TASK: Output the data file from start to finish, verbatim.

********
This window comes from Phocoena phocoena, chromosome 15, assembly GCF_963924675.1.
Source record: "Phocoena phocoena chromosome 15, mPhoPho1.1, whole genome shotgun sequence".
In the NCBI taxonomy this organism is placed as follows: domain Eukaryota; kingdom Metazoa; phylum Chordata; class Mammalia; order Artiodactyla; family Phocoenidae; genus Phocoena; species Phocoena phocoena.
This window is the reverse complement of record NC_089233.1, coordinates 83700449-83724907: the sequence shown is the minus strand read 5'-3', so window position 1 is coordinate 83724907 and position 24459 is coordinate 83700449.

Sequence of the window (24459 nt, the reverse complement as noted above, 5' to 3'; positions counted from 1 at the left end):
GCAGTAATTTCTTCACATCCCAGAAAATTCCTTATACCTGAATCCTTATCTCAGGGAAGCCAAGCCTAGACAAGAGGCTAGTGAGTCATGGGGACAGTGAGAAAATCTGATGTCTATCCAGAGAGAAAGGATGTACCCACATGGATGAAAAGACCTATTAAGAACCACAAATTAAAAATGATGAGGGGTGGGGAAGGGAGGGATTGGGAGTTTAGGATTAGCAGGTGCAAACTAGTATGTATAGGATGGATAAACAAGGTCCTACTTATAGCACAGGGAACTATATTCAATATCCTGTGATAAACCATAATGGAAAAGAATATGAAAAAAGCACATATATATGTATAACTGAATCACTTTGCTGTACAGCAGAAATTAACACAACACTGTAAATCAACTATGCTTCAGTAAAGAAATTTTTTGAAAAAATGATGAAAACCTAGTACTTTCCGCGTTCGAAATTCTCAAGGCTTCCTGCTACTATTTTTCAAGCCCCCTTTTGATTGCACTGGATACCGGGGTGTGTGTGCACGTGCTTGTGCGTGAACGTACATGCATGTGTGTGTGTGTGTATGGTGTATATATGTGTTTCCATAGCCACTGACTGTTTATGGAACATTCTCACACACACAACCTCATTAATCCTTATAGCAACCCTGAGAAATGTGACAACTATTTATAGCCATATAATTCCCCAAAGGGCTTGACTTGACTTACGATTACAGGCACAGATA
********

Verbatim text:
This window comes from Phocoena phocoena, chromosome 15, assembly GCF_963924675.1.
Source record: "Phocoena phocoena chromosome 15, mPhoPho1.1, whole genome shotgun sequence".
In the NCBI taxonomy this organism is placed as follows: domain Eukaryota; kingdom Metazoa; phylum Chordata; class Mammalia; order Artiodactyla; family Phocoenidae; genus Phocoena; species Phocoena phocoena.
This window is the reverse complement of record NC_089233.1, coordinates 83700449-83724907: the sequence shown is the minus strand read 5'-3', so window position 1 is coordinate 83724907 and position 24459 is coordinate 83700449.

Sequence of the window (24459 nt, the reverse complement as noted above, 5' to 3'; positions counted from 1 at the left end):
GCAGTAATTTCTTCACATCCCAGAAAATTCCTTATACCTGAATCCTTATCTCAGGGAAGCCAAGCCTAGACAAGAGGCTAGTGAGTCATGGGGACAGTGAGAAAATCTGATGTCTATCCAGAGAGAAAGGATGTACCCACATGGATGAAAAGACCTATTAAGAACCACAAATTAAAAATGATGAGGGGTGGGGAAGGGAGGGATTGGGAGTTTAGGATTAGCAGGTGCAAACTAGTATGTATAGGATGGATAAACAAGGTCCTACTTATAGCACAGGGAACTATATTCAATATCCTGTGATAAACCATAATGGAAAAGAATATGAAAAAAGCACATATATATGTATAACTGAATCACTTTGCTGTACAGCAGAAATTAACACAACACTGTAAATCAACTATGCTTCAGTAAAGAAATTTTTTGAAAAAATGATGAAAACCTAGTACTTTCCGCGTTCGAAATTCTCAAGGCTTCCTGCTACTATTTTTCAAGCCCCCTTTTGATTGCACTGGATACCGGGGTGTGTGTGCACGTGCTTGTGCGTGAACGTACATGCATGTGTGTGTGTGTGTATGGTGTATATATGTGTTTCCATAGCCACTGACTGTTTATGGAACATTCTCACACACACAACCTCATTAATCCTTATAGCAACCCTGAGAAATGTGACAACTATTTATAGCCATATAATTCCCCAAAGGGCTTGACTTGACTTACGATTACAGGCACAGATA